We have been testing and comparing four different methods for collecting spatial information about onion crops and their development, looking to identify variability.
The tools used are:
- GreenSeeker NDVI (supported by AgriOptics) (Time series here)
- CoverMap canopy cover (supported by ASL) (Time series here)
- UAV imagery (supported by Altus UAS)
- Satellite imagery (obtained 23 November 2016)
We’ve mapped the paddock many times now using both CoverMap and GreenSeeker using different logging software.
We found the CoverMap app is very sensitive to brightness. Initially we were mapping sun and shade variation depending on which way the tractor faced and if cloud cover changed. By wrapping the system so only diffuse light reaches the area we are getting much more stable images.
The GreenSeeker software limited the number of points we could record. We get four times as many using alternative software, so the GreenSeeker itself can record dense information. The image below is a canopy map created from the GreenSeeker data. It shows variation in NDVI, the normalised difference vegetation index.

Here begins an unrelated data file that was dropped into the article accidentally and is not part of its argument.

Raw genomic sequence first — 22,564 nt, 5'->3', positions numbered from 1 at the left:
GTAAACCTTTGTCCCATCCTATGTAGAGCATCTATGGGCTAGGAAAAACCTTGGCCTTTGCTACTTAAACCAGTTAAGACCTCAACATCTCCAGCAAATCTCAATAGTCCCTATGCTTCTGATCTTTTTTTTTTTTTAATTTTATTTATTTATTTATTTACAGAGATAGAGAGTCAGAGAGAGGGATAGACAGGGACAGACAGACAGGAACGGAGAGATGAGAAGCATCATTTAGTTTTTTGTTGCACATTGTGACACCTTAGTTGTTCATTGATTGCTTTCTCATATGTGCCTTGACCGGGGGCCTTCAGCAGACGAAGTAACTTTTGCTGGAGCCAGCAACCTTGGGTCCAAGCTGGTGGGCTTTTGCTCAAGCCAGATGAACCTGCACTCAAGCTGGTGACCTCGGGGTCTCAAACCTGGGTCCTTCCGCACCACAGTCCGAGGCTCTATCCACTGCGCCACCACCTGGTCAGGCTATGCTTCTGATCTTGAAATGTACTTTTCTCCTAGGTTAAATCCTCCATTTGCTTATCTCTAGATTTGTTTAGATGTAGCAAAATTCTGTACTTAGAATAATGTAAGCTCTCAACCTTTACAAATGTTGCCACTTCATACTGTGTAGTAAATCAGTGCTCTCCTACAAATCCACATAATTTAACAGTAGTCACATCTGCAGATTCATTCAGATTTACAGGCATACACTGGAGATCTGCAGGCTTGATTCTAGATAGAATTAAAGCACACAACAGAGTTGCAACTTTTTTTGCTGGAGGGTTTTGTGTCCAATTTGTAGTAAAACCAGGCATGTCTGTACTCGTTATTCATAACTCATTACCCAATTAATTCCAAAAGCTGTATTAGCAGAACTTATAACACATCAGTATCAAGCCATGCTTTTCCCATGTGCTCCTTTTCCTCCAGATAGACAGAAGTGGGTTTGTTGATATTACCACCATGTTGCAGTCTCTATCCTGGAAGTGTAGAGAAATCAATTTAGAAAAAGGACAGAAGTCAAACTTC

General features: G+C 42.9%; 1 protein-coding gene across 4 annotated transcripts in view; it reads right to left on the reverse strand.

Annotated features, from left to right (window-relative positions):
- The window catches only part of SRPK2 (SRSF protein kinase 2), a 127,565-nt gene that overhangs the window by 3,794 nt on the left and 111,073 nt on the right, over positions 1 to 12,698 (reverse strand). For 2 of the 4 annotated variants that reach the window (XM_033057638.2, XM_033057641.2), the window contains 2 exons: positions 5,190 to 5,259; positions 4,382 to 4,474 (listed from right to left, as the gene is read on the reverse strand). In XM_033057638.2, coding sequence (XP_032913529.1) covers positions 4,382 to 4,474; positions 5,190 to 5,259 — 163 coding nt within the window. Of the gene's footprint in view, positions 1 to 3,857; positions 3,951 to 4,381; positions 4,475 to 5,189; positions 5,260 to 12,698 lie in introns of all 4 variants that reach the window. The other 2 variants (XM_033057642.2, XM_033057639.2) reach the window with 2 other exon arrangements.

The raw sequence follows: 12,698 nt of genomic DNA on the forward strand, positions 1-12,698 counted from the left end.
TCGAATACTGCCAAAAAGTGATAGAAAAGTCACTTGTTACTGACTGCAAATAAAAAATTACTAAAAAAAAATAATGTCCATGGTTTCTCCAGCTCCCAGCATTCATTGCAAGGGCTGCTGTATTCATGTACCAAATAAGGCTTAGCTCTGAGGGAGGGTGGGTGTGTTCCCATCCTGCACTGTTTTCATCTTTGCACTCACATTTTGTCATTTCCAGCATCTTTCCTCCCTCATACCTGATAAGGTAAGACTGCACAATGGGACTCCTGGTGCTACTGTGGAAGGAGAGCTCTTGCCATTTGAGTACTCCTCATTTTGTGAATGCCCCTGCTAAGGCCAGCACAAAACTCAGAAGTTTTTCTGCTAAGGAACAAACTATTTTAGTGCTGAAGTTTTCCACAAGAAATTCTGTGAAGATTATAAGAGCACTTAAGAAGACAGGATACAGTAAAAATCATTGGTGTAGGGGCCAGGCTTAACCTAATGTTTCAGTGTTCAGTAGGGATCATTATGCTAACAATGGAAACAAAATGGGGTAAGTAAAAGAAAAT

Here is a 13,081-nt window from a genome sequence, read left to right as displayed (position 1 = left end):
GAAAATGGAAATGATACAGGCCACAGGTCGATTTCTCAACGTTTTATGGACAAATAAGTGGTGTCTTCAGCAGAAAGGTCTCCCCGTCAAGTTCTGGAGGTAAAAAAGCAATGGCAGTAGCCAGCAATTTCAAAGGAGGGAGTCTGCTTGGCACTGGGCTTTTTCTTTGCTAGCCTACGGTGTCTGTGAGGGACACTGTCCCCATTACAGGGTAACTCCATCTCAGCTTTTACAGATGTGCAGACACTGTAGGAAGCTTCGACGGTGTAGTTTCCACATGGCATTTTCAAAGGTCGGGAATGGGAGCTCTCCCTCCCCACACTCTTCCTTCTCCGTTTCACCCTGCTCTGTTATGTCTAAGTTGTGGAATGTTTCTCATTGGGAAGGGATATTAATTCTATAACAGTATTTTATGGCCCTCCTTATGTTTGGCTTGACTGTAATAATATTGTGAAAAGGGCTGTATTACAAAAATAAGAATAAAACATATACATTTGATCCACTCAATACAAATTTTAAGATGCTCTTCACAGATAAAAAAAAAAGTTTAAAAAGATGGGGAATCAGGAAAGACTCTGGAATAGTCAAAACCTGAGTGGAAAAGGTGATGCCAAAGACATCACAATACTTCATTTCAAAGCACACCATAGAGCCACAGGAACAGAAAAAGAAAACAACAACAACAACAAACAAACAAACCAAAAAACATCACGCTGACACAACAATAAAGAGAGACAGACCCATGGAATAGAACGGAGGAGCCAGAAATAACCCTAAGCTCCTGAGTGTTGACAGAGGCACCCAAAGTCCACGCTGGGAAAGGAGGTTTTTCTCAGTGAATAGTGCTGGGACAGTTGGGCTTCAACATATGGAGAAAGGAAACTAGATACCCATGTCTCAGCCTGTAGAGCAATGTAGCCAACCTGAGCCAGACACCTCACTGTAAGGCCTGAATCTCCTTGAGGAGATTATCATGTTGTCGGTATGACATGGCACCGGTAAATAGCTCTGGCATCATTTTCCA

The map above is a corresponding map created from CoverMap data collected at the same time as the GreenSeeker NDVI. The map looks more “speckly”. This is because it was made from many more data points so identifies variation in more detail.
We think the GreenSeeker and CoverMap maps do show a similar story. We attempted a statistical comparison by “overlaying” the maps and comparing points. The results are shown in the graph below.
We see some agreement shown by this analysis. How much is expected?